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Japanese nationalism raises regional concern
Prime Minister Shinzo Abe has been heralded for the economic plan that's restored confidence to his country, but a surge in displays of Japanese nationalism is raising concern in the region.

Prime Minister Shinzo Abe has been heralded for the economic plan that's restored confidence to his country, but a surge in displays of Japanese nationalism is raising concern in the region.

Mr Abe's conservative government's nationalistic agenda has made Japan's delicate ties with China and South Korea even more tenuous as Beijing's influence grows and grows.

Kate Arnott reports.
KATE ARNOTT, REPORTER: Japan's prime minister, Shinzo Abe, has never hidden his nationalistic tendencies.

PROFESSOR KOICHI NAKANO, SOPHIA UNIVERSITY: He is a nationalist by conviction and this is probably the biggest reason why he's in politics in the first place.

KATE ARNOTT: In a big show of national pride at the end of April, Mr Abe led a ceremony for a new national day. He established Sovereignty Day, to mark the end of the allied occupation of Japan after its defeat in World War II.

SHINZO ABE, JAPANESE PRIME MINISTER (translation): We have responsibility to make our precious Japan a better and beautiful country. We all have the responsibility to make Japan a proud nation where we can make progressive contributions to make the world a better place.

KATE ARNOTT: The ceremony made an already wary China and South Korea even more suspicious.

PROFESSOR RIKKI KERSTEN, AUSTRALIAN NATIONAL UNIVERSTY: If Japan continues to provoke mistrust in its agenda, and if its nationalism continues to offend, Japan cannot hope to act effectively either economically, diplomatically, or in security terms. Itís that simple.

KATE ARNOTT: This is the entrance to the Yasukuni Shrine in Tokyo. Recently a long line of politician, including three cabinet minister, visited the shrine which honours 14 war criminals alongside fallen soldiers.

As victims of Japan's war time aggression, China and South Korea were outraged.

(Footage of protests in Seoul plays)

Their anger only grew when the mayor of Osaka defended the use of military brothels by Japanese soldiers during World War II.

TORU HASHIMOTO, MAYOR OF OSAKA (May 13, 2013) (translation): When they're out running around and risking their lives with their emotional state all strung out, they're looking for something like relaxation, Then anyone can understand it's necessary to have something like the comfort women system.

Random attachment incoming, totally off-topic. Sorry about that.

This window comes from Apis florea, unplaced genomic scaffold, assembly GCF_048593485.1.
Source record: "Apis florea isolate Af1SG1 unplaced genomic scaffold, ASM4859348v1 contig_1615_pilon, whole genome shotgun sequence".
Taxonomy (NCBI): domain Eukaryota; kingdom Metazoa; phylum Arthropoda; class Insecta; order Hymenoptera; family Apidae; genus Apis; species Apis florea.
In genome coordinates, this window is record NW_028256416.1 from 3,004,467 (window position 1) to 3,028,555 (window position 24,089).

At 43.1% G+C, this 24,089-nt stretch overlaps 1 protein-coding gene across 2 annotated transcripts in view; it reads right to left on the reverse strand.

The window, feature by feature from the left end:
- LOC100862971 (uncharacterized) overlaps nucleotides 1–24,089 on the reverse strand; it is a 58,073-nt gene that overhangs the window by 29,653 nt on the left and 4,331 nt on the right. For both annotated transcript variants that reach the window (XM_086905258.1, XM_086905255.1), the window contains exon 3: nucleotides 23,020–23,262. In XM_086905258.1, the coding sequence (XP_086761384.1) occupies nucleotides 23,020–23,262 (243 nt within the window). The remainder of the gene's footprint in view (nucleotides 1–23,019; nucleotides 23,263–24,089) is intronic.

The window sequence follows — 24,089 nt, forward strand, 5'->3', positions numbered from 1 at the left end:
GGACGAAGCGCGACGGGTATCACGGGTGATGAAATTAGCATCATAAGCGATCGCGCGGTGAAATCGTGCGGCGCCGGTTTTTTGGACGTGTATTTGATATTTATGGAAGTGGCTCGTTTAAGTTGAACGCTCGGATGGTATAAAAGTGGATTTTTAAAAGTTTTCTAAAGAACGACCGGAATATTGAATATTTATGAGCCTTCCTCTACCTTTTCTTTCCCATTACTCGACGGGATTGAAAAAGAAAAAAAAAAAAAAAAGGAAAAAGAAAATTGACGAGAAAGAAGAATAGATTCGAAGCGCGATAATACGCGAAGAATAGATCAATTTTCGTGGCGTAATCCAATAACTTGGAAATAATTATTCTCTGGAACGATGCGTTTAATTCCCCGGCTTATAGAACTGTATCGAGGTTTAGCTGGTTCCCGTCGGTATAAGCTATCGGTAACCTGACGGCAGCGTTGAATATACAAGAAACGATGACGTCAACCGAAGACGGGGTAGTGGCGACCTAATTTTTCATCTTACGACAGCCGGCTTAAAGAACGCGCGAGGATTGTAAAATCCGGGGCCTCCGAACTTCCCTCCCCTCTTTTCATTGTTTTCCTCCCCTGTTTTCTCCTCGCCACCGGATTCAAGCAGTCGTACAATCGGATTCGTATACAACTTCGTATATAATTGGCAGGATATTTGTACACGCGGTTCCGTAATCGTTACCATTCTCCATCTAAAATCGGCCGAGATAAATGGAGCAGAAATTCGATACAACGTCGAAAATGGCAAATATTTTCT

KATE ARNOTT: Toru Hashimoto continues to stand by those comments while the prime minister has tried to distance himself from them. But he's made it clear heís not interested in opening historical wounds.

(Footage of Shinzo Abe speaking in parliament)

SHINZO ABE (translation): I have never denied Japan's aggressions or colonial past and I also believe that history is something that should be left to the historians and should not develop into a political or diplomatic issue.

PROFESSOR KOICHI NAKANO: His grand plan to is to put an end to what he called post war regime. And he wants a Japan that is proud of itself and that stops apologising to the neighbours and asserts its strength more fully in the region and beyond.

KATE ARNOTT: Political analysts say thereís no doubt Japan is becoming increasingly alarmed by the so called rise of China. And territorial disputes that have flared up between China, Japan and South Korea have fuelled nationalism on all sides.

While Shinzo Abe and some in his Liberal Democratic Party have gladly taken up the nationalistic cause, itís not necessarily what the people want.

PROFESSOR RIKKI KERSTEN: They're not voting for him because of his nationalistic agenda, or with the way he's conducting territorial disputes with China, Korea and Russia.

Only 6 per cent of people in a recent poll nominated nationalistic issues as a reason to vote for Abe.

DR BRAD WILLIAMS, DEPARTMENT OF ASIAN STUDIES, CITY UNIVERSITY, HONG KONG: There is a perception amongst Japanese politicians that they can gain votes by engaging in acts of nationalist politics.

KATE ARNOTT: The Abe government is undertaking bold reforms to revitalise a long, stagnant economy. However, commentators say the prime minister's nationalistic streak is threatening to undermine Japan's economic interests.

Damage has already been done.

(Footage of protests in Beijing plays)

When Japan purchased a group of disputed islands last year, angry mobs targeted Japanese companies in China, and Chinese consumers boycotted Japanese products.

Increasing displays of nationalism may be putting regional security at risk as well.

DR BRAD WILLIAMS: It makes coordination, trilateral coordination between South Korea, China and the US more problematic particularly when it comes to dealing with the important North Korean nuclear issue.

KOICHI NAKANO: The United States government is looking at the Abe government with a certain degree of suspicion and trying to caution it from getting too much more into this nationalistic agenda.

KATE ARNOTT: The US will be closely watching Japan's upper house election in July. If the Abe government manages to gain control of the upper house, it plans to revise the country's pacifist constitution. The aim would be to strengthen the military to better combat the territorial conflict and threats from North Korea.

It's a move that will almost certainly un settle the region even more.
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